Russian paskha bread (called paskha in Ukraine and kulich in Russia) and pisanki – the beautifully hand-painted easter eggs
What is the Russian Easter called? The true word is Pascha – pronounced as ‘Paskha.’
This is the Russian spelling: пасха
The same word is used in various languages. There is a lot of forbidden history and linguistics that is behind this word, but I’ll leave it for my special posts on Patreon and for my Forbidden History workshops.
The day of the Russian Easter, or Pascha – a Sunday, is called: Svetloye Voskresenie.
This has a very loaded forbidden history and linguistics meaning:
Voskresenie is Sunday in Russian, but it also simultaneously means ‘resurrection’ or ‘rebirth.’
Svetloye, usually translated as ‘bright,’ also means ‘full of light.’
The Russian word ‘svet’ is a quintessential forbidden linguistics proof of how screwed up and falsified our history is, all discussed in great detail in my FORBIDDEN HISTORY
& FORGOTTEN ORIGINS webinars.
Therefore, Svetloye Voskrsenie means: Bright Sunday.
But it also means the Rebirth of the Light.
The day after, Monday, is called Svetliy Ponedelnik (Bright Monday), then there is Svetliy Vtornik (Bright Tuesday), and so on. The whole week after Pascha is called Svetlaya Nedelia – the Bright Week, or the week of renewal (I’d say the Enlightened Week would be a much better translation).
A Russian priest, who, unlike the Catholic priests, is not only allowed but encouraged to marry, is called Batyushka (Dear Father).
See how Russian Easter (Paskha) is celebrated: Happy Russian Easter! How, Where & What Happens: Moscow, Kiev, Jerusalem!
This is a link to the Holy Trinity Monastery in Upstate NY, the seat of Russian Church Abroad in N. America.
It’s usually called out first by Batyushka, or anyone really, say your neighbor, passerby or a friend may greet you this way during Pascha.
They call out to you: Khristos Voskres(-e)!
It’s spelled like this in Russian: Христос воскрес(-е)!
This means: Christ is Risen!
The answer is: Voistinu Voskres(-e)!
In Russian: Воистину воскрес(-е)!
This means: Truly, He Is Risen!
If a neighbor or friend greets you like this and you answer, usually you kiss each other on both cheeks three times as a sign of the sisterly/brotherly love.
Why ‘e’ is in parentheses:
Both with and without the ending ‘e’ is correct and widely used. With no ‘e’ is a more contemporary version. My observation is (but I never conducted any studies or polls) that in Ukraine they use it more without the ‘e’ and in Russia more with the ‘e’ – the old church Slavic language (hate it when they call it ‘Slavonic’ – I never do).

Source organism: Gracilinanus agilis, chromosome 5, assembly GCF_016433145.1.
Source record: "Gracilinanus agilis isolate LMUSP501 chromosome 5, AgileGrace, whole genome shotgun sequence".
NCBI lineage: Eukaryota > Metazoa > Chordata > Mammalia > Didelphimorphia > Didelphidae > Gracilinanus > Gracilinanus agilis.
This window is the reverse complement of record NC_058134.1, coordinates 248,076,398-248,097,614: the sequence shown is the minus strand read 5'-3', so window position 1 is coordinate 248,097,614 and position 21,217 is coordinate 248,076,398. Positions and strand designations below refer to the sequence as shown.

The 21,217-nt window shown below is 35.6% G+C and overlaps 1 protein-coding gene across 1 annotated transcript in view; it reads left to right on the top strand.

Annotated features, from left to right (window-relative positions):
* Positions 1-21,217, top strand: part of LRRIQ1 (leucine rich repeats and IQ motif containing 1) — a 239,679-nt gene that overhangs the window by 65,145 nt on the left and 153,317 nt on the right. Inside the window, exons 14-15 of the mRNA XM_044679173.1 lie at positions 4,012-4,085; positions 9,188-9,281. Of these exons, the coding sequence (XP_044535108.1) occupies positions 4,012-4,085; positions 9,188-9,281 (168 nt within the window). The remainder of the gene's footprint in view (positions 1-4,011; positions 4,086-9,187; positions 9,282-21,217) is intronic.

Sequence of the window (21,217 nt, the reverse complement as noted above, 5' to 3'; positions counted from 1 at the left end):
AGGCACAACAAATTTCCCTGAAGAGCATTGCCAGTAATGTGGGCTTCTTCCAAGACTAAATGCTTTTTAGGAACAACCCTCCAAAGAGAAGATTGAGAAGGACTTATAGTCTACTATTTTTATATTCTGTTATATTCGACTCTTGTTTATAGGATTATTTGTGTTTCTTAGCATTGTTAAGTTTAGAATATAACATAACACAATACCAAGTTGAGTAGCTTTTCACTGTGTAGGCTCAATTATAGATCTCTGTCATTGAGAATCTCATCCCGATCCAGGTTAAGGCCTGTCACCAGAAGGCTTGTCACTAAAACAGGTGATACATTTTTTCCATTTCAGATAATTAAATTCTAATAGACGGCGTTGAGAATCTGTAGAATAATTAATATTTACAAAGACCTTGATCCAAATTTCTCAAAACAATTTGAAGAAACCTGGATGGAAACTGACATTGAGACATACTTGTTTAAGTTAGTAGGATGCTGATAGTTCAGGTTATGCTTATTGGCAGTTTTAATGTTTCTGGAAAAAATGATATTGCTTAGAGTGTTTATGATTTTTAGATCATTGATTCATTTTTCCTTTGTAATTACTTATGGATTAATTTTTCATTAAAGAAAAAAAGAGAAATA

I think it’s a beautiful newer tradition, which is only about 1000 – 1200 years old. But there is so much more to the story… there were much more truly ancient, beautiful and mystical traditions, which existed well before Christianity, and they are discussed in my FORBIDDEN HISTORY & FORGOTTEN ORIGINS webinar series!
And in my new Featured Series on LadaRayPatreon! These are the first articles:
And this article is a response to a patron question – a follow-up to the webinars above:
We also have this interesting article:
Join us to read these, and up to 400 more articles and posts!
And remember to buy my new book – and let Quantum Calibrations to become your new, forward-looking tradition!
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In the midst of Ukraine’s horrors and struggles (and not only Ukraine’s), I just wanted to post something positive…
In Russia May 1 (May Day) was traditionally celebrated as both the holiday of spring and nature and as the day of the international solidarity of workers. Many came for holiday parades and then spent the day on the town with their families, amid street entertainment and vendors, who tried to outdo themselves for the cheerful crowds. Others chose to go to dachas (traditional Russian country homes with garden plots), beaches, or nature to officially kick off the warm season. In nature the guitar-accompanied songs were sung and something yummy was usually made in a fire pit. This is how I remember this day.
May 1 today is an official state holiday in about 55 countries and is celebrated in over 140 countries.
This is to the issue of remembering and accepting your past and honoring you traditions that we discussed in SPRING 2016 UKRAINE REPORT: War Against Memory:
The colorful May 1 parade on Red Square and on central streets of all cities and towns was a time-honored USSR tradition. After 1991 it was discontinued for 20 years – thank Yeltsin for that.
Three years ago it was again re-started, following the overwhelming vote by the people. Yesterday, May 1, 2016, 100,000 people marched on Red Square alone – this was the unified march of the Trade Unions, organized together with the ruling United Russia party. Plus, Russian Communist Party had its own mass parade. Other parties had their own rallies, as well.
A short clip with highlights of the colorful Red Square May 1 Parade, plus, highlights from Vladivostok, Kazan’, St Petersburg, and other Russian cities:
This is a clip about May 1 celebration in Simferopol, capital of Crimea:
This is Pervomay (May 1) in Sevastopol, Crimea:
International May Day celebrations (and clashes in some countries):